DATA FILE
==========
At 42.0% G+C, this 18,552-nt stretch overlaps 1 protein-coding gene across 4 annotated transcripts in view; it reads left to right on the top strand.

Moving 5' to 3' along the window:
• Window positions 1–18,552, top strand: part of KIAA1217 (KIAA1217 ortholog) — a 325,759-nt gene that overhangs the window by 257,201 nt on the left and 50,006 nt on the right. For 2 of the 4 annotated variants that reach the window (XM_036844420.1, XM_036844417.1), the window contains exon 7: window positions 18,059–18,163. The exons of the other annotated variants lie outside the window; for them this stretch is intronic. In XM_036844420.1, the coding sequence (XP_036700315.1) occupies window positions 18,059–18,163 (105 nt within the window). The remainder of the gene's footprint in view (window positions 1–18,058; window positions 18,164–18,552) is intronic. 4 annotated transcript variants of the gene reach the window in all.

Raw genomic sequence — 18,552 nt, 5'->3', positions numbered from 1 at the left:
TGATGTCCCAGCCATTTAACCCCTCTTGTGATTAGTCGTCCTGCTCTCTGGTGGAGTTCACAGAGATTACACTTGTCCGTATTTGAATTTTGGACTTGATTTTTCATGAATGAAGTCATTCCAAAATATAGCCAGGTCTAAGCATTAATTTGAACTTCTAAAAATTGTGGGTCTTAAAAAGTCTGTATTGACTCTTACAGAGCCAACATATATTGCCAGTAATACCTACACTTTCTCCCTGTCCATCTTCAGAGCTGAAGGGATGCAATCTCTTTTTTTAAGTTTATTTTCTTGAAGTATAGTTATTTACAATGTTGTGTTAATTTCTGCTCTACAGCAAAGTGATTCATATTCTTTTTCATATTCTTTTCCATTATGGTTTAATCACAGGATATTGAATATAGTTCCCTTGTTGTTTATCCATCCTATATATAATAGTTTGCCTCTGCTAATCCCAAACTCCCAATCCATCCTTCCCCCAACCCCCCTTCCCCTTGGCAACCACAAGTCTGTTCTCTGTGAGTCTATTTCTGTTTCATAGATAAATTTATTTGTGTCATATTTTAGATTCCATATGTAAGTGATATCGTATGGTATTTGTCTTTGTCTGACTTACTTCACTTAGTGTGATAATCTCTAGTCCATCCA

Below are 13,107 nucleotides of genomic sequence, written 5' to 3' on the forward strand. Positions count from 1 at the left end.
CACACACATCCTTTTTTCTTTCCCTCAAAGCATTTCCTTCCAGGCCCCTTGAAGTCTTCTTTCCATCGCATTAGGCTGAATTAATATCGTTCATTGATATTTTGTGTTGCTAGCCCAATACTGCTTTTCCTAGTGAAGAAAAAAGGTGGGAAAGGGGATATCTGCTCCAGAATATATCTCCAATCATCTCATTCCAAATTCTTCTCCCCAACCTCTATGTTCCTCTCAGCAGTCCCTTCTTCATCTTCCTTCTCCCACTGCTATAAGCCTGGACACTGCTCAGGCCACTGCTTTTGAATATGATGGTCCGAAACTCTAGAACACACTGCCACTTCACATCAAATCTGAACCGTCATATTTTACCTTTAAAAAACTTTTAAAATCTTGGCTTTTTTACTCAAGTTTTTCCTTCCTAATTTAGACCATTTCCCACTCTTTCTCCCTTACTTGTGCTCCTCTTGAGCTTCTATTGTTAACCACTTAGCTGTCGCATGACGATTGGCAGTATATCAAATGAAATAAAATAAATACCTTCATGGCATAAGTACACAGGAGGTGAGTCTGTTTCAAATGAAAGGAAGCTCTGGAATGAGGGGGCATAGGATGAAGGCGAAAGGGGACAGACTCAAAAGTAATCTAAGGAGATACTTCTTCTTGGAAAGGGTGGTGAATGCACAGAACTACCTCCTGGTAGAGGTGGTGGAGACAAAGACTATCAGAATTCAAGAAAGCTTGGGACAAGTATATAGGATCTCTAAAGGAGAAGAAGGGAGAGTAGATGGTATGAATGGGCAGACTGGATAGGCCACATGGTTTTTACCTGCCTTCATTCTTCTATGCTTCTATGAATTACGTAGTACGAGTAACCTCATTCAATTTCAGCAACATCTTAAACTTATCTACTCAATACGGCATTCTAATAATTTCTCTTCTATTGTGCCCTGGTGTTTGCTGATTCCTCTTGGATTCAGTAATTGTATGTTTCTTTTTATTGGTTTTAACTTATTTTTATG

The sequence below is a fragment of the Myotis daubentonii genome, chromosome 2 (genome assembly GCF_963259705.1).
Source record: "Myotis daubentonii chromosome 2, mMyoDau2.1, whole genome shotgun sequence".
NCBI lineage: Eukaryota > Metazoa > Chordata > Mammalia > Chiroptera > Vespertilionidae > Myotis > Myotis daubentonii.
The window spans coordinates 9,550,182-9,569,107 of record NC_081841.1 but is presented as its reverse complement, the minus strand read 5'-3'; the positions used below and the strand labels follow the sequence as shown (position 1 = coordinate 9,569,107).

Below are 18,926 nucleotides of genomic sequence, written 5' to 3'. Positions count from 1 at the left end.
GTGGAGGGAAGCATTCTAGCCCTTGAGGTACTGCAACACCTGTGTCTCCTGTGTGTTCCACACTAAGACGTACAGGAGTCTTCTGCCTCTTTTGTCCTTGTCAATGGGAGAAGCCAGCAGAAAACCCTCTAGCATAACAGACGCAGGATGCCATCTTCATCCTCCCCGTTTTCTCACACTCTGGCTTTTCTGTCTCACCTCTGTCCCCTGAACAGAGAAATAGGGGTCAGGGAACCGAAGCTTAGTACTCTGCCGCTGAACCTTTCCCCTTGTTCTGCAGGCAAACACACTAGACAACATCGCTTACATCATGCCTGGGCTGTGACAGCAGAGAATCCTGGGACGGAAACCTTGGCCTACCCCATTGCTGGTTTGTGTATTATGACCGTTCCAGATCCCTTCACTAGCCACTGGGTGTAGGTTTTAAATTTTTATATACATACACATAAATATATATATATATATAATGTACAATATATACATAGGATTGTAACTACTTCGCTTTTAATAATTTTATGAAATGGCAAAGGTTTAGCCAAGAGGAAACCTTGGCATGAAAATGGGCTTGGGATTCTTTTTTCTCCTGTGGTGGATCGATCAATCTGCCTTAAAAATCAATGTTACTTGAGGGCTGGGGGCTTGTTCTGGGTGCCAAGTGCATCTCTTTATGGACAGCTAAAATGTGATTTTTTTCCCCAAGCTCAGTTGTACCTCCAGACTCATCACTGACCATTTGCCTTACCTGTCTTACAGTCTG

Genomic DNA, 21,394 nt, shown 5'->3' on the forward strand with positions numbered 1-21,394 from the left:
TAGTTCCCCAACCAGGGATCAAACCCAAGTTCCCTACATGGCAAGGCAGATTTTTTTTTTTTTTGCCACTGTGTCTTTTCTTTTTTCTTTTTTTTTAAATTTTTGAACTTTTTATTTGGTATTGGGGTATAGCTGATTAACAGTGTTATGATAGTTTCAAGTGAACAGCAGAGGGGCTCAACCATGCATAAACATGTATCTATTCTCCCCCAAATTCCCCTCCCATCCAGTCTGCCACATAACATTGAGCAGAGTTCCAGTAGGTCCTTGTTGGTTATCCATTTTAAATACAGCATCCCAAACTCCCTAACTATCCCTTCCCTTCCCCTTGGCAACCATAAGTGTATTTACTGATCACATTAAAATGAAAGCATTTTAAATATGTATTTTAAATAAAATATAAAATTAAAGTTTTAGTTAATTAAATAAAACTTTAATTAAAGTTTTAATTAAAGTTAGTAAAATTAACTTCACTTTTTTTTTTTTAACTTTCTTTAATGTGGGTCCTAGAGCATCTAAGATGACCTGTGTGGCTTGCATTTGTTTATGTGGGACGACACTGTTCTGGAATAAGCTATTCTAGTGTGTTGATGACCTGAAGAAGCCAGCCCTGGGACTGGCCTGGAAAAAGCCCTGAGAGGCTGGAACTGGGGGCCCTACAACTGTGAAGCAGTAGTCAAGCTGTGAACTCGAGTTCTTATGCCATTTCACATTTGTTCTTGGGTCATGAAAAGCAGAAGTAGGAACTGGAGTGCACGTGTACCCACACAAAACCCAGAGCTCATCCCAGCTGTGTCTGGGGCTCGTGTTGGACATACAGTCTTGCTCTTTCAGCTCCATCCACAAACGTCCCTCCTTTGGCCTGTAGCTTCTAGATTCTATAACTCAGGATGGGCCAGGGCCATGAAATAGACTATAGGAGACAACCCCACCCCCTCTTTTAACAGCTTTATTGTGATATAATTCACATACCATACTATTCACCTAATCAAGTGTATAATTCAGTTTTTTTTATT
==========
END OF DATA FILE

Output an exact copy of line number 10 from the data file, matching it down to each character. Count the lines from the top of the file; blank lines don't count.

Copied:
NCBI lineage: Eukaryota > Metazoa > Chordata > Mammalia > Chiroptera > Vespertilionidae > Myotis > Myotis daubentonii.